It's that time again already. The General Assembly opened its biennial "long session" on January 11.
A few, new lieutenants in the leadership ranks remind us that some of the old guard has retired and that some things may change as a result. How much change is anybody's guess at this point.
The key changes in the North Carolina Senate leadership offer the most hope.
With the recent retirement of Senate Rules Chairman Tom Apodaka, the former Senate Finance Committee Chair Bill Rabon (R-New Hanover) takes Apodaka's place at the helm of the powerful Rules Committee. Senator Rabon, long considered to be a defender against the imposition of tax burdens on the press, will now serve as Senate President Phil Berger's gatekeeper for legislation bound for the Senate floor.
Two other Senate leadership-level changes will be important to watch as those changes take hold.
First, Senator Harry Brown (R-Onslow) has been elevated to Chair of the Senate Finance Committee following the retirement of former Mecklenburg County Senator Bob Rucho. Brown, whose views on various issues affecting our industry are often hard to gauge, has consistently been a voice for redistributing sales tax revenue to economically under-performing parts of the state. He is likely to continue that policy course. That, in turn, raises the possibility of new tax burdens on the press.
The other, more subtle, Senate change is Goldsboro Senator Louis Pate's elevation to Senate Majority Leader. Pate is a widely respected political pro and a long-time ally of free press rights. His rise in the Senate leadership comes at a critical time for the industry.
The House of Representatives, on the other hand, appears completely stable at the moment. Speaker Tim Moore (R-Cleveland) remains firmly in control on the House Republican caucus. As does his Rules Committee Chairman, David Lewis (R-Harnett). Together, they have aided industry causes in the last two sessions of the General Assembly.
Other than the disheartening loss of the House seat held by Marilyn Avila from Wake County, the House leadership is virtually unchanged. One notable development is the appointment of Goldsboro Rep. John Bell to the Majority Leader's job. The affable Bell, like his Senate counterpart Pate, has been a supporter of NCPA legislative causes.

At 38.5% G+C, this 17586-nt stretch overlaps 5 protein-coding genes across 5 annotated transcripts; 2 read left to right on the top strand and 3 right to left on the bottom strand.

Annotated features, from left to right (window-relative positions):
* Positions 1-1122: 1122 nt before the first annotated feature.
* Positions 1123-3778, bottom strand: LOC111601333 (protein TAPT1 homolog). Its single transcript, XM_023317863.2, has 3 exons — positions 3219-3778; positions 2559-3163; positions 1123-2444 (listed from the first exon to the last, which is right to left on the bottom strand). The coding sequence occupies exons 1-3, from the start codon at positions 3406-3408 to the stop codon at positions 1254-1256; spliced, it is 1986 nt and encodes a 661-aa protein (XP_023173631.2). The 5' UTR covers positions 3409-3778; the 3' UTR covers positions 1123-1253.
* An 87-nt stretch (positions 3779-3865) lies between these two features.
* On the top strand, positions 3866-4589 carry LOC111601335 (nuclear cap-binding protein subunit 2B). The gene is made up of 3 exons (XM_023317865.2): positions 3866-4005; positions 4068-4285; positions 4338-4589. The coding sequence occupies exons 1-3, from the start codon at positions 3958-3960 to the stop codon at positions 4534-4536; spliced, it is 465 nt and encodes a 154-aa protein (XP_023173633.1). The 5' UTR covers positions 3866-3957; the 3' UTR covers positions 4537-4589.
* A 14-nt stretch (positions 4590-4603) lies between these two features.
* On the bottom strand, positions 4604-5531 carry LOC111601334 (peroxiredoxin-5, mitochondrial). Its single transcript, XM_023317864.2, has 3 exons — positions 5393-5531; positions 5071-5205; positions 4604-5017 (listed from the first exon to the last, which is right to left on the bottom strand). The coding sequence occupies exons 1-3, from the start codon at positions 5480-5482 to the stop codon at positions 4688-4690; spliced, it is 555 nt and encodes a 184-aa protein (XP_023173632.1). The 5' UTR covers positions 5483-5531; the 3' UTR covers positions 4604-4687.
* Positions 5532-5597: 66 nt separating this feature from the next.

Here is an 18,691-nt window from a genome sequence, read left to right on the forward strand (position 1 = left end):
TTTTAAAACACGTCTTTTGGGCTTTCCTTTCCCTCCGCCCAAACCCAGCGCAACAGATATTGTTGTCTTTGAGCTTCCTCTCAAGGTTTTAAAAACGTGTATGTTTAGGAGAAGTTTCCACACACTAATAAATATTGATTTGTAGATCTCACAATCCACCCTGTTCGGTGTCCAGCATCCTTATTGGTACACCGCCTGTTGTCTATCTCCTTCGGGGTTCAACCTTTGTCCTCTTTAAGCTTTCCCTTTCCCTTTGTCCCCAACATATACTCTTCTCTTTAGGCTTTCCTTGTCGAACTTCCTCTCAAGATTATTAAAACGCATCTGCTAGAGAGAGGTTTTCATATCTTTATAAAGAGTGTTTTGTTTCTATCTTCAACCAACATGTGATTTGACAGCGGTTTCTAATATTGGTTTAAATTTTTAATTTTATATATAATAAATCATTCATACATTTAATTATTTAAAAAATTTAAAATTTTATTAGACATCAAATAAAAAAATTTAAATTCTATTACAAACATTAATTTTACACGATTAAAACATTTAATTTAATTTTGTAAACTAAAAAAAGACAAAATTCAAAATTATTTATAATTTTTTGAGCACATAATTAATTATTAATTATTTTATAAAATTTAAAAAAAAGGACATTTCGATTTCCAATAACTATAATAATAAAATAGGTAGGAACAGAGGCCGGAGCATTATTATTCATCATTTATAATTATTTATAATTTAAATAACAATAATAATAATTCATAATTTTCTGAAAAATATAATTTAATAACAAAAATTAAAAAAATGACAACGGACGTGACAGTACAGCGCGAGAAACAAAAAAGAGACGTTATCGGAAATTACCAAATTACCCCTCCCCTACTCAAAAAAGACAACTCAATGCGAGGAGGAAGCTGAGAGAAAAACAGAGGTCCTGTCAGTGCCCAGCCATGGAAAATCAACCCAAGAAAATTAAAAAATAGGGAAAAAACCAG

So what is likely to happen in the long session? First, no one should have a false sense of security about the state's fiscal health and prospects for holding the line on new taxes. One ranking General Assembly member, when asked about a Fall 2016 report that the state was $200 million ahead of its forecasted tax collections, advised that no one should "count on" that surplus.
On the open government front, hopes spring eternal that the Senate will agree to create a joint House-Senate commission to study improvements to the NC open government laws. Last session saw House member David Lewis guide the NCPA-backed study commission bill (HB 499) through the House Rules Committee and passage on the House floor, only to have the Senate block enactment of the legislation.
And, of course, there will inevitably be bills filed to restrict access to government records that are currently accessible upon request by the public. In the December 2016 week-long, Hurricane Matthew-focused special legislative session, one House member filed a bill (HB 18) that would have eliminated public and press access to mug shots. While NCPA-backed forces were able to stop the legislation, HB 18 is emblematic of the historic efforts by certain General Assembly members to try to roll back levels of public access to records.NCPA will continue to keep the vigil.
One thing is for sure, the 2017 long session will be eventful. Stay tuned!